What kind of context would you use this proverb?

MV: “This proverb is generally used to describe a personality type, someone who is not that driven or career oriented. It can also be used loosely to describe someone who does not have a clear goal in sight. It can be said in situations that are frustrating to help relief the tension in a light way.”


In Croatia, there are many different types of proverbs that are used throughout the different regions of the country. However, each region has its own vernacular. “Idimi dođimi” is a classic Split proverb that is used casually to describe a person’s disposition or demeanor. It is meant to be used in a light-hearted and joking manner. Growing up listening to my mom say, “Idimi dođimi” was also a type of way my mother reminded me that there are going to be people ‘coming and going’ out of your life and not everyone is meant to stay. She would say that those who ‘come and go’ are the people who are temporary placed within my life.


“Mene musika nosi”

Informant MV is my mother who is both Croatian and Italian. She was born in the United States and grew up in Los Angeles, CA. Her parents immigrated from Croatia to the United States in 1958. MV speaks Croatian fluently and has two daughters who she raised within the Croatian and Italian traditions and culture. This is a Croatian proverb that MV grew up with that she has passed down to her two daughters:

 “Mene musika nosi”

 “Music carries me”

Can you expand on the meaning of this proverb?

MV: “This is generally used for describing yourself or another person who is fairly upbeat most of the time, not much gets them down. They don’t let the burdens of everyday life get in the way of their happiness. Music also tends to make people happy so this proverb has a positive, happy connotation.”

Where or who did you learn this Croatian proverb from?

MV: “I learned it through growing up in a Croatian and Italian household with parents who immigrated from Europe. It’s part of my cultural heritage. We spoke Croatian in our household fluently as it was the primary language in our family and friends.

What kind of context would you use this proverb?

MV: “This proverb is mainly used to describe a person disposition. To this day, it is pretty common to use, not so much with the younger generation, but mostly with the middle age generation and the elderly. It is a quintessential proverb from Split, which is on the Dalmatian Coast where the Adriatic Sea is. That region is where a proverb like is originated.”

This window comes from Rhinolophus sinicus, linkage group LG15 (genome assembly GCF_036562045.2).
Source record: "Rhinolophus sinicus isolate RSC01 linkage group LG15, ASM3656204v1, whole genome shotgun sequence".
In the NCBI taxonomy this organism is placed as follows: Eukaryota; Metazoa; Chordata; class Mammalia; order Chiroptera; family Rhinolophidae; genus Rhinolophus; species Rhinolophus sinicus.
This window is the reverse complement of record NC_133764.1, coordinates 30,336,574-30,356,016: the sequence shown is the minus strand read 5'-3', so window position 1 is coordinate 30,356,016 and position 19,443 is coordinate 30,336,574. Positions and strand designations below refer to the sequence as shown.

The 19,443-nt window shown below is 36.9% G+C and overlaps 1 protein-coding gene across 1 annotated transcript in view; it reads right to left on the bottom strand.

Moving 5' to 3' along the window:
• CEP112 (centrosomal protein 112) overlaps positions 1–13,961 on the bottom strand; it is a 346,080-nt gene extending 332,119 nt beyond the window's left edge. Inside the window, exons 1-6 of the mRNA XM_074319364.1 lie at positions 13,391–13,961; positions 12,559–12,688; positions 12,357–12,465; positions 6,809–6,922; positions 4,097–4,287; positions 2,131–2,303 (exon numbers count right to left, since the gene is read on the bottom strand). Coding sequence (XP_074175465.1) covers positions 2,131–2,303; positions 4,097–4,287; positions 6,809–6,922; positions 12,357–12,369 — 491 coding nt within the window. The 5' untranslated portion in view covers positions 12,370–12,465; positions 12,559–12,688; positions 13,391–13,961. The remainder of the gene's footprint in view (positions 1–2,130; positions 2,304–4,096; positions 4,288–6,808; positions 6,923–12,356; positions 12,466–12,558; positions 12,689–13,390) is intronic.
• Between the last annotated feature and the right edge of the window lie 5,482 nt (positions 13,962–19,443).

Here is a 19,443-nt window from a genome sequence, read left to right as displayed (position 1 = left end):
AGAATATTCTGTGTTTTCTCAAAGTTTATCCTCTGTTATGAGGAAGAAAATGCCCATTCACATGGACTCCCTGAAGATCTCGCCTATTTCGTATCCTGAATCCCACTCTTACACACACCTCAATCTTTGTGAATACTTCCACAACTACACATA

So this Croatian proverb is mostly regional more so than a generalized proverb that is know throughout Croatia?

MV: “Exactly because there was an influx of different people in different areas of Croatia who don’t know the history of Split and don’t know the old dialect and the old proverbs. It’s a melting pot like many places in Europe and in the world today. A lot of that gets filtered away, so it really is quite a gift to be able to move this forward generationally to my children. Knowing that my daughters know the Croatian language, they will uphold these proverbs and other traditional aspects of our heritage and that they will continue to pass them on to their own children and even their friends as well.”

Do you think Croatians from other parts of the country would be able to relate or understand this proverb in particular since it is a proverb from Split?

MV: “I think they would understand it, but they would look at you like you are from another generation or era because of the Split dialect used in this proverb and also because throughout Croatia, there are different dialects depending on the region, so that can influence the ability to fully understand the meaning behind it. There are people of course that would understand it who are not from Split, but it is not used as readily as it was when I was a child, so that is why I made sure and still make sure that my kids understand it and carry it along with them.”

Does this Croatian proverb have any significant meaning to you?

MV: “I use it quite frequently actually. It was kind of a joke in our family for a while because there was a good family member who would always be happy really no matter the circumstance and we would always say about him, ‘Mene musika nosi.’ It is certainly a positive, optimistic proverb used to describe how you feel or a person’s disposition.

What kind of context would you use this proverb?

MV: “It could be something like if someone said, ‘Gosh, you are never down. Do you ever get upset?’ and the person would say, ‘Mene musika nosi,’which means that their general path in life is one of happiness as opposed to looking at life as the glass is half empty instead of half full. It is very comparable to that. It is a framework in which they view their life, but it’s not something that they think about, but more so how they live their everyday life.”